Figure 1
figure 1

Clinical findings at our patient’s first visit. The gingival mucosa showed generalized erythema, desquamation, and multiple large ulcers covered with yellowish slough tissue (A,B). Multiple disrupted bullae were present on the labial mucosa (C), ventral surface of the tongue (D) and buccal mucosa (E,F).

Our patient’s blood test results revealed normal range findings for complete blood count, erythrocyte sedimentation rate, creatinine and liver function tests (aspartate aminotransferase and alanine aminotransferase). Based on our patient’s history and examination findings, the differential diagnosis included allergy induced by chlorhexidine mouthwash, erythema multiforme, or vesiculobullous lesions.

Our patient was misusing chlorhexidine mouthwash by rinsing his mouth with it for longer than 10 minutes, so at our patient’s first visit, he was asked to stop the use of chlorhexidine mouthwash and was given diphenhydramine elixir mouthwash as a palliative treatment. This change resulted in the relief of pain after one week; however, the oral lesions were unchanged.

An incisional biopsy was taken from the tissue adjacent to the ulceration on the left buccal mucosa for histopathologic and direct immunofluorescence studies. The histopathological section of the biopsy was stained with hematoxylin and eosin (H&E). H&E staining showed an ulcerated parakeratinized stratified squamous epithelium overlying fibrovascular connective tissue. The underlying connective tissue was edematous, and was infiltrated by acute and chronic inflammatory cells, including neutrophils, eosinophils, plasma cells, and lymphocytes. These features indicated a non-specific subacute inflammation.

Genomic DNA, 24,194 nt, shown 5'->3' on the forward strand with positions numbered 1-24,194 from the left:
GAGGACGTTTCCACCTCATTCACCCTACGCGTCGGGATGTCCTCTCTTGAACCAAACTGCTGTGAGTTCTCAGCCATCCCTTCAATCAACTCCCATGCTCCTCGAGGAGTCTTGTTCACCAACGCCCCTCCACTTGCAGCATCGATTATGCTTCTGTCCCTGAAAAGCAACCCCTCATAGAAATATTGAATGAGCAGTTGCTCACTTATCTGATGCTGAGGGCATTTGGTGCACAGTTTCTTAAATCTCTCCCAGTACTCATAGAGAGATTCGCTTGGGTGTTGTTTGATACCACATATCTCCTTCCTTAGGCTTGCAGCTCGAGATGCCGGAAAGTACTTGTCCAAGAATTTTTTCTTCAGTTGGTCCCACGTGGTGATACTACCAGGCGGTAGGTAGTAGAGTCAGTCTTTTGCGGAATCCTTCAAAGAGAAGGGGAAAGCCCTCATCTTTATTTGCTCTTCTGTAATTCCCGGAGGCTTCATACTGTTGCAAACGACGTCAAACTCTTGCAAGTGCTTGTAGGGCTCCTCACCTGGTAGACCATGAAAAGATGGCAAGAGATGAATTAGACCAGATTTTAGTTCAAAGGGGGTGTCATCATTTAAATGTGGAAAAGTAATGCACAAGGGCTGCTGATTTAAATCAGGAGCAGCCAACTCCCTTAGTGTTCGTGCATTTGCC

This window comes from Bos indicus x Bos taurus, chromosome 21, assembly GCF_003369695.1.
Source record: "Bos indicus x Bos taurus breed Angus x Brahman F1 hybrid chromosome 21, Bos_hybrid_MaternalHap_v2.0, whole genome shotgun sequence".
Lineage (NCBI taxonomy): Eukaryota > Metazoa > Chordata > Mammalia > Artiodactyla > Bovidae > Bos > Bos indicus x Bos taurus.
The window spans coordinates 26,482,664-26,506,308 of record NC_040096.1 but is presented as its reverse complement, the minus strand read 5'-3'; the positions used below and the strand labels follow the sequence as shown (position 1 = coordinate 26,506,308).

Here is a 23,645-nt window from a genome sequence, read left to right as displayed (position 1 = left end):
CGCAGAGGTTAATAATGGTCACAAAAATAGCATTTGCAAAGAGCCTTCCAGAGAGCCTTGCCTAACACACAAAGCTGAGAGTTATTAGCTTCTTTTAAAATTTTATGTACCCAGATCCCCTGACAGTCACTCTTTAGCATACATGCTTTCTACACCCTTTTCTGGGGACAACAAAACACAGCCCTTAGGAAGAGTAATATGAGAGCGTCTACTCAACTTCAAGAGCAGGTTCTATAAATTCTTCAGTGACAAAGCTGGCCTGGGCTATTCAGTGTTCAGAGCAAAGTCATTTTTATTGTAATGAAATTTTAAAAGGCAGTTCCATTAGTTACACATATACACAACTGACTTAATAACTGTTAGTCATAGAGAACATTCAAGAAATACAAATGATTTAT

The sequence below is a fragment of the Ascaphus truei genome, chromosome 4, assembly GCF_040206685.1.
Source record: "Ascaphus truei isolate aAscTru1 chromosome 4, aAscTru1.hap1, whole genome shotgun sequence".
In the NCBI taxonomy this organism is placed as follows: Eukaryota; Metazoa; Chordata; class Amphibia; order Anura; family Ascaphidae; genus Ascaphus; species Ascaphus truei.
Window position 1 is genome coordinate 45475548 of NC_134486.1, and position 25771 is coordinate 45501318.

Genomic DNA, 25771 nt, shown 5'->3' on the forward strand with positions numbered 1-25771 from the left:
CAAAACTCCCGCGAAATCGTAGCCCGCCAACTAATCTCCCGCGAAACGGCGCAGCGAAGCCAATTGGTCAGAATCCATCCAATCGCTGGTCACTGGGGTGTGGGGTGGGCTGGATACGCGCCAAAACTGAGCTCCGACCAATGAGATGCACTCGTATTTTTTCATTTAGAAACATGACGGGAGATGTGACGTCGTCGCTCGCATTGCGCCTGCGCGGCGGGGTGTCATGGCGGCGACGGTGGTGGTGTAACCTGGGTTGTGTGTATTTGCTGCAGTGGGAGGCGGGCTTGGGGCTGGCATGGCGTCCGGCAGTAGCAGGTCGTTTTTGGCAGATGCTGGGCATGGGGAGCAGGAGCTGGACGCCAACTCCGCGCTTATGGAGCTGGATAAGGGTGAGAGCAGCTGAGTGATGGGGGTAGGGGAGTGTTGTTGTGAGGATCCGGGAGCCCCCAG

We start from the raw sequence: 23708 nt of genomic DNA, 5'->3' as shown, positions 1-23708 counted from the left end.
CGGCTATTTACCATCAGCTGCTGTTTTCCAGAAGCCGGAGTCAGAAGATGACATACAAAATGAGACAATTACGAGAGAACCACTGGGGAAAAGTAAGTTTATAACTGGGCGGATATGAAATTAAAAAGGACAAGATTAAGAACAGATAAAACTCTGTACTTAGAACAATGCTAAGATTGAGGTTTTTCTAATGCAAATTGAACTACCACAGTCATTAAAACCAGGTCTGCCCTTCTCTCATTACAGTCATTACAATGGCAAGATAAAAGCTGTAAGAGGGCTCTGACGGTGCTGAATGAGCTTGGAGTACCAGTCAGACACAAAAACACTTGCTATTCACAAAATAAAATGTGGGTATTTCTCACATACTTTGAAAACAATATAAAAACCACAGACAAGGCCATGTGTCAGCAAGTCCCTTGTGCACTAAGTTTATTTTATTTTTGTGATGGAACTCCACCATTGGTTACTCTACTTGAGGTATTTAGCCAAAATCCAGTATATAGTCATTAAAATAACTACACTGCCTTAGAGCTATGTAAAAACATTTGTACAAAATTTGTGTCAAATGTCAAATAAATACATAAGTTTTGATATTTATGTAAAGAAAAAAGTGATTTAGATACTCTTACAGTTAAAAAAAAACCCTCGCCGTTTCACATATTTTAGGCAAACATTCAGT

Direct immunofluorescence showed the deposition of IgG, IgA, and C3 in a homogeneous linear pattern at the dermoepidermal junction (Figure 2A-C). These findings can be associated with bullous pemphigoid, mucous membrane pemphigoid, bullous systemic lupus erythematosus, and epidermolysis bullosa acquisita. Our patient was given prednisolone 20mg every other day, with the dose increasing to a final level of 50mg per day after six weeks, with the lesions slightly improved; we then decided to stop prednisolone at the eighth week.

Figure 2
figure 2

Direct immunofluorescence showing deposition of IgG (A), IgA (B) and C3 (C) in a homogeneous linear pattern at the epithelial-connective tissue junction. The boxed area is shown in the inset.

From the overall history, clinical presentation, result of direct immunofluorescence and slight response to prednisolone, we suspected a drug-induced condition, which might be caused by our patient’s current medication. Our patient was referred to his physician to discuss changing medications or to stop atenolol treatment altogether. Our patient discontinued atenolol use and was given enalapril at 10mg per day instead. We recommended the use of sodium bicarbonate mouthwash to our patient.

At one-month follow-up after atenolol cessation, the oral lesions showed a dramatic improvement; however, asymptomatic desquamative lesions of the attached gingiva remained. Our patient continued using sodium bicarbonate mouthwash. At three-month follow-up, all lesions were clear. We continued to follow-up our patient at six months, and one and two years with no recurrence of lesions observed. Figure 3 shows the patient’s oral condition at the two-year follow-up.

Figure 3
figure 3

Clinical findings at two-year follow-up. All lesions were in complete remission. The gingiva (A,B), labial mucosa (C), ventral area of the tongue (D) and buccal mucosa (E,F) all have a normal appearance.